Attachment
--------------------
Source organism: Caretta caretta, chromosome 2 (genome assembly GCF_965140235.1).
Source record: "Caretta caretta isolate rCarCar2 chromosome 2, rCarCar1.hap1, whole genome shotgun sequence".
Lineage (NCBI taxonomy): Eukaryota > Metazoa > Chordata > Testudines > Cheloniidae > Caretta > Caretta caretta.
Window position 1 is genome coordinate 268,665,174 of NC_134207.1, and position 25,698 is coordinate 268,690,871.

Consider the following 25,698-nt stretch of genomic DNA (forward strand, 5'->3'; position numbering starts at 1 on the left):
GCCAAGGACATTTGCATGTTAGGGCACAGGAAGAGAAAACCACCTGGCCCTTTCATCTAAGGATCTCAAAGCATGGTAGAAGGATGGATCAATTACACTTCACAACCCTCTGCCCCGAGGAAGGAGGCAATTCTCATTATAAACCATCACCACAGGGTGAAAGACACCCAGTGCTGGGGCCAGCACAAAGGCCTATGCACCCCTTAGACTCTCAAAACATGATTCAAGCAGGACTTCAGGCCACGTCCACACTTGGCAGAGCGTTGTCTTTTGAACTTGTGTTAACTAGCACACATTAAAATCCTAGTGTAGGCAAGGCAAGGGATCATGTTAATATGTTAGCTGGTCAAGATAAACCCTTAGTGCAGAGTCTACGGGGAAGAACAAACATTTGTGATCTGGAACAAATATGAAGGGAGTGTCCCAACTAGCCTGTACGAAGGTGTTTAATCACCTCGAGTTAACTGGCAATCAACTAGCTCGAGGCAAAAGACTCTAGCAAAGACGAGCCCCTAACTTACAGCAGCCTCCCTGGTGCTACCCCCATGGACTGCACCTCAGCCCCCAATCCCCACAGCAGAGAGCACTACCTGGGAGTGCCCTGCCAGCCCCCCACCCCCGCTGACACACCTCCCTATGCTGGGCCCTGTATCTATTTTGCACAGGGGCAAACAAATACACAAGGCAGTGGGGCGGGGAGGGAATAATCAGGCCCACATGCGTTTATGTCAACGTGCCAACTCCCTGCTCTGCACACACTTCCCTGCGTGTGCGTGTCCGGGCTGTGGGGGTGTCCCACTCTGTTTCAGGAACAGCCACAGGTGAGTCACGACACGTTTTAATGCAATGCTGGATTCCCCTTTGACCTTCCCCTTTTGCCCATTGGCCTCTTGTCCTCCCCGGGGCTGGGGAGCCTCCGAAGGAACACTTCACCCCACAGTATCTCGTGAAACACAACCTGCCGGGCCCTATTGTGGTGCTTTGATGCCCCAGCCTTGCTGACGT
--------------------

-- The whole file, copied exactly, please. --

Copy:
Source organism: Caretta caretta, chromosome 2 (genome assembly GCF_965140235.1).
Source record: "Caretta caretta isolate rCarCar2 chromosome 2, rCarCar1.hap1, whole genome shotgun sequence".
Lineage (NCBI taxonomy): Eukaryota > Metazoa > Chordata > Testudines > Cheloniidae > Caretta > Caretta caretta.
Window position 1 is genome coordinate 268,665,174 of NC_134207.1, and position 25,698 is coordinate 268,690,871.

Consider the following 25,698-nt stretch of genomic DNA (forward strand, 5'->3'; position numbering starts at 1 on the left):
GCCAAGGACATTTGCATGTTAGGGCACAGGAAGAGAAAACCACCTGGCCCTTTCATCTAAGGATCTCAAAGCATGGTAGAAGGATGGATCAATTACACTTCACAACCCTCTGCCCCGAGGAAGGAGGCAATTCTCATTATAAACCATCACCACAGGGTGAAAGACACCCAGTGCTGGGGCCAGCACAAAGGCCTATGCACCCCTTAGACTCTCAAAACATGATTCAAGCAGGACTTCAGGCCACGTCCACACTTGGCAGAGCGTTGTCTTTTGAACTTGTGTTAACTAGCACACATTAAAATCCTAGTGTAGGCAAGGCAAGGGATCATGTTAATATGTTAGCTGGTCAAGATAAACCCTTAGTGCAGAGTCTACGGGGAAGAACAAACATTTGTGATCTGGAACAAATATGAAGGGAGTGTCCCAACTAGCCTGTACGAAGGTGTTTAATCACCTCGAGTTAACTGGCAATCAACTAGCTCGAGGCAAAAGACTCTAGCAAAGACGAGCCCCTAACTTACAGCAGCCTCCCTGGTGCTACCCCCATGGACTGCACCTCAGCCCCCAATCCCCACAGCAGAGAGCACTACCTGGGAGTGCCCTGCCAGCCCCCCACCCCCGCTGACACACCTCCCTATGCTGGGCCCTGTATCTATTTTGCACAGGGGCAAACAAATACACAAGGCAGTGGGGCGGGGAGGGAATAATCAGGCCCACATGCGTTTATGTCAACGTGCCAACTCCCTGCTCTGCACACACTTCCCTGCGTGTGCGTGTCCGGGCTGTGGGGGTGTCCCACTCTGTTTCAGGAACAGCCACAGGTGAGTCACGACACGTTTTAATGCAATGCTGGATTCCCCTTTGACCTTCCCCTTTTGCCCATTGGCCTCTTGTCCTCCCCGGGGCTGGGGAGCCTCCGAAGGAACACTTCACCCCACAGTATCTCGTGAAACACAACCTGCCGGGCCCTATTGTGGTGCTTTGATGCCCCAGCCTTGCTGACGT